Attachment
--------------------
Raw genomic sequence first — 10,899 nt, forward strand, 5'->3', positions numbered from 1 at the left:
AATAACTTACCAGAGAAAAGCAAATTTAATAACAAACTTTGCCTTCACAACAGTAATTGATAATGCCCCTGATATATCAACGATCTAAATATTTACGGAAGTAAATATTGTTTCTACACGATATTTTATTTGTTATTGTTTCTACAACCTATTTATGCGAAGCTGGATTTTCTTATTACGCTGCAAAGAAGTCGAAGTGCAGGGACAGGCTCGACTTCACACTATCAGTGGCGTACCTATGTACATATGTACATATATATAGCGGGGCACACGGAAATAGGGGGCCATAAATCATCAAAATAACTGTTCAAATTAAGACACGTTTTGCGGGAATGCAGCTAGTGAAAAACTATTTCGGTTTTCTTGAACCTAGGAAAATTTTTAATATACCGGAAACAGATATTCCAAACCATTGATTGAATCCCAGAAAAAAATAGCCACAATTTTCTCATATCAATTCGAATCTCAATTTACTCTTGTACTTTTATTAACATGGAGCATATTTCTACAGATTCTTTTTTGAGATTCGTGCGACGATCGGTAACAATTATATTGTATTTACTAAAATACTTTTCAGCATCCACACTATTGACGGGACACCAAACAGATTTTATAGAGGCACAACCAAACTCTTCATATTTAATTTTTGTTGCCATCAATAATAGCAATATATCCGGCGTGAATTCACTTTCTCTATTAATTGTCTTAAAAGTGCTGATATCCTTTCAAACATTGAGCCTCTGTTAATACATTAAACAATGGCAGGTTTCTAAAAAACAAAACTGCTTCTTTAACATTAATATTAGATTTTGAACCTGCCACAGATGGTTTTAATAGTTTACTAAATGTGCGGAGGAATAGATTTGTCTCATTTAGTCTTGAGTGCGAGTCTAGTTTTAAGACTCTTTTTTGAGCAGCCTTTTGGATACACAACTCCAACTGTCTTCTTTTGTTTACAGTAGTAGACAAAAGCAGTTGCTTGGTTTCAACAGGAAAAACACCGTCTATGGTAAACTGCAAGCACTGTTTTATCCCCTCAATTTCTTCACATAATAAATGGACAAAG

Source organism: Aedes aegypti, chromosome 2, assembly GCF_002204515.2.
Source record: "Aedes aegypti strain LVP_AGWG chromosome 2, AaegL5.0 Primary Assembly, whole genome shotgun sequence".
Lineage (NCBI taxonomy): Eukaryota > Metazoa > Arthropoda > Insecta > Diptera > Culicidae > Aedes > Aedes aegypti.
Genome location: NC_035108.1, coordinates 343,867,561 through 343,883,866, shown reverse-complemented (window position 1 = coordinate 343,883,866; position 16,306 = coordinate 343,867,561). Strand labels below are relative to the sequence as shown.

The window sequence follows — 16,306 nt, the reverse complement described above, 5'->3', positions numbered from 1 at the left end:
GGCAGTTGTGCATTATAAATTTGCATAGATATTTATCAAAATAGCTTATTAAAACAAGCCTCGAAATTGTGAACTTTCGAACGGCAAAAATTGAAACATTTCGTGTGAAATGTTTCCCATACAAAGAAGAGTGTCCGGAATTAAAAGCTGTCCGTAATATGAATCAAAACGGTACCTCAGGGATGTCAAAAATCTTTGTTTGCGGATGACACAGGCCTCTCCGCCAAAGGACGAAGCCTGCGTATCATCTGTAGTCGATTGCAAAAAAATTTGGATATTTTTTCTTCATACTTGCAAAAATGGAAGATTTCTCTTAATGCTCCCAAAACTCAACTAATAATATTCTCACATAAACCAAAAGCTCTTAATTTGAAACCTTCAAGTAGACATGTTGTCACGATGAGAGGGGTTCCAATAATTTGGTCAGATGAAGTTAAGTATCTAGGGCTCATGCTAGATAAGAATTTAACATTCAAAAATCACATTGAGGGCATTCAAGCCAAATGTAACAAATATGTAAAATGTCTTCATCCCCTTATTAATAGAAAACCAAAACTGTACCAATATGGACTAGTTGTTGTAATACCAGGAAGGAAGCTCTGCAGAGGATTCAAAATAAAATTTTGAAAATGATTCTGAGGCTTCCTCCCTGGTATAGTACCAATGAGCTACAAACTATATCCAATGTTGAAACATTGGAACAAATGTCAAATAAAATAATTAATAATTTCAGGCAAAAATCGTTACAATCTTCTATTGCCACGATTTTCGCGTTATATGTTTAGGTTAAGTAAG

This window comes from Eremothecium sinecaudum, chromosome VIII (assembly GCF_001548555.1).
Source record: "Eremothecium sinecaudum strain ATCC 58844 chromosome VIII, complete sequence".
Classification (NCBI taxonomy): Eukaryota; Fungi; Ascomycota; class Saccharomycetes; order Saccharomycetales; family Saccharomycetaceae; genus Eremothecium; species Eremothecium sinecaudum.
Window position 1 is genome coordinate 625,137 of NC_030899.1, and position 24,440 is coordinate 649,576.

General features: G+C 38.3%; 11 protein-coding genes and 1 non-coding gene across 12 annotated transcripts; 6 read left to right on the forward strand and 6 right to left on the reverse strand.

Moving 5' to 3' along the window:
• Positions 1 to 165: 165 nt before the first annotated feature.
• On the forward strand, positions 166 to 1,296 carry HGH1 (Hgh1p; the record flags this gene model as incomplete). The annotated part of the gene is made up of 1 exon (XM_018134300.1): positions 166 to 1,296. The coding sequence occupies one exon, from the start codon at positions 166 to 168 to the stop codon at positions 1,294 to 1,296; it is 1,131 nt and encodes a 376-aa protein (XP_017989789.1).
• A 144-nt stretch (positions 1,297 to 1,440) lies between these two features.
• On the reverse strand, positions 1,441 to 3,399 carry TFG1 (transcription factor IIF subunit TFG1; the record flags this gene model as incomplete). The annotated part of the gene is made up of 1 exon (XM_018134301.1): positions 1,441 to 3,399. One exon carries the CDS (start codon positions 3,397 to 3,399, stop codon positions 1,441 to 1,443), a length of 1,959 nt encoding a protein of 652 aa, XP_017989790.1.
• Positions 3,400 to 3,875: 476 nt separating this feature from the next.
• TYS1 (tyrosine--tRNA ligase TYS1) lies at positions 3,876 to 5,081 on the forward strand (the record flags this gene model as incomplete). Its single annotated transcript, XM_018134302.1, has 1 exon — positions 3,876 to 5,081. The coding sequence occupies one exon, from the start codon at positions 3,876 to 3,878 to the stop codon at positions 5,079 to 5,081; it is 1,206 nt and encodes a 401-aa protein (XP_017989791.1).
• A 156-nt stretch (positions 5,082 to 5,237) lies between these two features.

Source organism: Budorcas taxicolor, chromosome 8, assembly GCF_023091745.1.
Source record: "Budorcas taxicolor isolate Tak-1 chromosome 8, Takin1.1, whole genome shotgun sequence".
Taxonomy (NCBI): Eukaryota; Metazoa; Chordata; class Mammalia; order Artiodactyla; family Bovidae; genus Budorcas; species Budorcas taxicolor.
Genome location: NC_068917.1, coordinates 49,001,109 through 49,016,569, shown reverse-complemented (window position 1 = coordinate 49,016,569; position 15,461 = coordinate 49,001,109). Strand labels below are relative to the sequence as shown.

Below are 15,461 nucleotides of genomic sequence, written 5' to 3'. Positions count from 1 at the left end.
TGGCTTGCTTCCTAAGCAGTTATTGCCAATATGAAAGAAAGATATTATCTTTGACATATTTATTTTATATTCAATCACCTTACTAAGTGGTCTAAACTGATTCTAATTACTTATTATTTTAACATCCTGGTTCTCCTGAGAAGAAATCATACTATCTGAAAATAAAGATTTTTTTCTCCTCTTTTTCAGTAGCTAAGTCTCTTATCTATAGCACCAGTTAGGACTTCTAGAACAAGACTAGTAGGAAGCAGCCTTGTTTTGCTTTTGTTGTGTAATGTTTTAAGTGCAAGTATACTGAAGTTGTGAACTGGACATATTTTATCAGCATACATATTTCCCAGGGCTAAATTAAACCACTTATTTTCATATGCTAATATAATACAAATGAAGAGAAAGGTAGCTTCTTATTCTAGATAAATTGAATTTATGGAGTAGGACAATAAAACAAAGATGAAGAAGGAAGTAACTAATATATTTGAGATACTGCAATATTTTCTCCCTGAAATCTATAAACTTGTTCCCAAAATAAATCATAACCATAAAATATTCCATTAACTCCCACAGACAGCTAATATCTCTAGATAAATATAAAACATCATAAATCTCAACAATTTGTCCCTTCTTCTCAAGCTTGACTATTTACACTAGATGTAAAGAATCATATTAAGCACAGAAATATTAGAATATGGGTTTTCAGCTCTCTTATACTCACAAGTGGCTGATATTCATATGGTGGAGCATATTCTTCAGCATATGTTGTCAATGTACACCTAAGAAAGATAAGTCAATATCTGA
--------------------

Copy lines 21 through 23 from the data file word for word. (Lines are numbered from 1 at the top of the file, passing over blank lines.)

• A 156-nt stretch (positions 5,082 to 5,237) lies between these two features.

Source organism: Budorcas taxicolor, chromosome 8, assembly GCF_023091745.1.
Source record: "Budorcas taxicolor isolate Tak-1 chromosome 8, Takin1.1, whole genome shotgun sequence".